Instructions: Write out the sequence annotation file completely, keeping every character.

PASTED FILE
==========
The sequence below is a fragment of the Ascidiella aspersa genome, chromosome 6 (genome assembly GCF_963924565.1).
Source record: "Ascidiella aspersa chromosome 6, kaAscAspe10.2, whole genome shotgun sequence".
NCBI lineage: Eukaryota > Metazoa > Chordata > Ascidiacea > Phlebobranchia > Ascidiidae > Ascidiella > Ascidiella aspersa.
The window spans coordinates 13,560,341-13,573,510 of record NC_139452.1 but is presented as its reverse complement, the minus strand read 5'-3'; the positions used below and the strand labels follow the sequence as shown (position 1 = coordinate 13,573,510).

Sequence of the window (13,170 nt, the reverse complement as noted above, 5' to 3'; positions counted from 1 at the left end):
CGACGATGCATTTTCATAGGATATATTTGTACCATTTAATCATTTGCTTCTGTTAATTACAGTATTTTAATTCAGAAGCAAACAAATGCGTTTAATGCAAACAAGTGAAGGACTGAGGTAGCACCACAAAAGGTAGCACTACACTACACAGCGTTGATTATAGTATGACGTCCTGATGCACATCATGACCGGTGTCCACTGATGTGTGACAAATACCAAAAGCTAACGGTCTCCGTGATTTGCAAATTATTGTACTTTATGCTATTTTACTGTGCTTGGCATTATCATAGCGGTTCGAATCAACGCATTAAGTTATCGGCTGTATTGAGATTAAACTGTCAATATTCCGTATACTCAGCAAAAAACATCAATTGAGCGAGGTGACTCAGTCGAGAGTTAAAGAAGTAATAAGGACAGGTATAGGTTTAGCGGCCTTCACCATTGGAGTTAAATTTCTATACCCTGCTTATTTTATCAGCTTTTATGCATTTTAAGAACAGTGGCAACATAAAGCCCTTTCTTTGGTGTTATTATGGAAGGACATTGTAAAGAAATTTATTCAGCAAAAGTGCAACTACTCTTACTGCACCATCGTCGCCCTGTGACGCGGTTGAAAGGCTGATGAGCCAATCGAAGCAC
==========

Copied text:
The sequence below is a fragment of the Ascidiella aspersa genome, chromosome 6 (genome assembly GCF_963924565.1).
Source record: "Ascidiella aspersa chromosome 6, kaAscAspe10.2, whole genome shotgun sequence".
NCBI lineage: Eukaryota > Metazoa > Chordata > Ascidiacea > Phlebobranchia > Ascidiidae > Ascidiella > Ascidiella aspersa.
The window spans coordinates 13,560,341-13,573,510 of record NC_139452.1 but is presented as its reverse complement, the minus strand read 5'-3'; the positions used below and the strand labels follow the sequence as shown (position 1 = coordinate 13,573,510).

Sequence of the window (13,170 nt, the reverse complement as noted above, 5' to 3'; positions counted from 1 at the left end):
CGACGATGCATTTTCATAGGATATATTTGTACCATTTAATCATTTGCTTCTGTTAATTACAGTATTTTAATTCAGAAGCAAACAAATGCGTTTAATGCAAACAAGTGAAGGACTGAGGTAGCACCACAAAAGGTAGCACTACACTACACAGCGTTGATTATAGTATGACGTCCTGATGCACATCATGACCGGTGTCCACTGATGTGTGACAAATACCAAAAGCTAACGGTCTCCGTGATTTGCAAATTATTGTACTTTATGCTATTTTACTGTGCTTGGCATTATCATAGCGGTTCGAATCAACGCATTAAGTTATCGGCTGTATTGAGATTAAACTGTCAATATTCCGTATACTCAGCAAAAAACATCAATTGAGCGAGGTGACTCAGTCGAGAGTTAAAGAAGTAATAAGGACAGGTATAGGTTTAGCGGCCTTCACCATTGGAGTTAAATTTCTATACCCTGCTTATTTTATCAGCTTTTATGCATTTTAAGAACAGTGGCAACATAAAGCCCTTTCTTTGGTGTTATTATGGAAGGACATTGTAAAGAAATTTATTCAGCAAAAGTGCAACTACTCTTACTGCACCATCGTCGCCCTGTGACGCGGTTGAAAGGCTGATGAGCCAATCGAAGCAC